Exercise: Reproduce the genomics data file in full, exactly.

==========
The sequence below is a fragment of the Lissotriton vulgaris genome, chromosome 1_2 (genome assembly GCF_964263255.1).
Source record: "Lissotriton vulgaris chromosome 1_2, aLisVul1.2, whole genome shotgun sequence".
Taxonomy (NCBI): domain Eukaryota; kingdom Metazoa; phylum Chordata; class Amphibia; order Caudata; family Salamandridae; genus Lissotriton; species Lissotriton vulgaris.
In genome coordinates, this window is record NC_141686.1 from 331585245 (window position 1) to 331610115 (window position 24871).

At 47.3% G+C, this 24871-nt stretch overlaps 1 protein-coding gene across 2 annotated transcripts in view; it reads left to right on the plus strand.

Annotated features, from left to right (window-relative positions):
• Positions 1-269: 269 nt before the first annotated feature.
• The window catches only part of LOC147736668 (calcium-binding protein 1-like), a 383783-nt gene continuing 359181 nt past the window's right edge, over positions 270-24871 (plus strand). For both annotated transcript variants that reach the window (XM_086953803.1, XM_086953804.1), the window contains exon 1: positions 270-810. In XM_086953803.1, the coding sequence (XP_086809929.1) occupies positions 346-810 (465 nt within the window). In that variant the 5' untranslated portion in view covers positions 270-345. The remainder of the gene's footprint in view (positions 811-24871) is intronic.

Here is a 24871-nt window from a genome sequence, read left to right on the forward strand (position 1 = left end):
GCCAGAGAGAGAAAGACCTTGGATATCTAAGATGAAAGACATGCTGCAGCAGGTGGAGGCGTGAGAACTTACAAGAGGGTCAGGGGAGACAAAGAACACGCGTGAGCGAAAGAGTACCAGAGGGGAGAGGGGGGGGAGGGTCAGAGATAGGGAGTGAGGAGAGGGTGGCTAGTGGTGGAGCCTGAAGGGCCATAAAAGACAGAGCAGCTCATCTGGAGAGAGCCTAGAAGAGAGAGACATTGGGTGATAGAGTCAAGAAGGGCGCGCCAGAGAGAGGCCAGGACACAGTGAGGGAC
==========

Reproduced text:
The sequence below is a fragment of the Lissotriton vulgaris genome, chromosome 1_2 (genome assembly GCF_964263255.1).
Source record: "Lissotriton vulgaris chromosome 1_2, aLisVul1.2, whole genome shotgun sequence".
Taxonomy (NCBI): domain Eukaryota; kingdom Metazoa; phylum Chordata; class Amphibia; order Caudata; family Salamandridae; genus Lissotriton; species Lissotriton vulgaris.
In genome coordinates, this window is record NC_141686.1 from 331585245 (window position 1) to 331610115 (window position 24871).

At 47.3% G+C, this 24871-nt stretch overlaps 1 protein-coding gene across 2 annotated transcripts in view; it reads left to right on the plus strand.

Annotated features, from left to right (window-relative positions):
• Positions 1-269: 269 nt before the first annotated feature.
• The window catches only part of LOC147736668 (calcium-binding protein 1-like), a 383783-nt gene continuing 359181 nt past the window's right edge, over positions 270-24871 (plus strand). For both annotated transcript variants that reach the window (XM_086953803.1, XM_086953804.1), the window contains exon 1: positions 270-810. In XM_086953803.1, the coding sequence (XP_086809929.1) occupies positions 346-810 (465 nt within the window). In that variant the 5' untranslated portion in view covers positions 270-345. The remainder of the gene's footprint in view (positions 811-24871) is intronic.

Here is a 24871-nt window from a genome sequence, read left to right on the forward strand (position 1 = left end):
GCCAGAGAGAGAAAGACCTTGGATATCTAAGATGAAAGACATGCTGCAGCAGGTGGAGGCGTGAGAACTTACAAGAGGGTCAGGGGAGACAAAGAACACGCGTGAGCGAAAGAGTACCAGAGGGGAGAGGGGGGGGAGGGTCAGAGATAGGGAGTGAGGAGAGGGTGGCTAGTGGTGGAGCCTGAAGGGCCATAAAAGACAGAGCAGCTCATCTGGAGAGAGCCTAGAAGAGAGAGACATTGGGTGATAGAGTCAAGAAGGGCGCGCCAGAGAGAGGCCAGGACACAGTGAGGGAC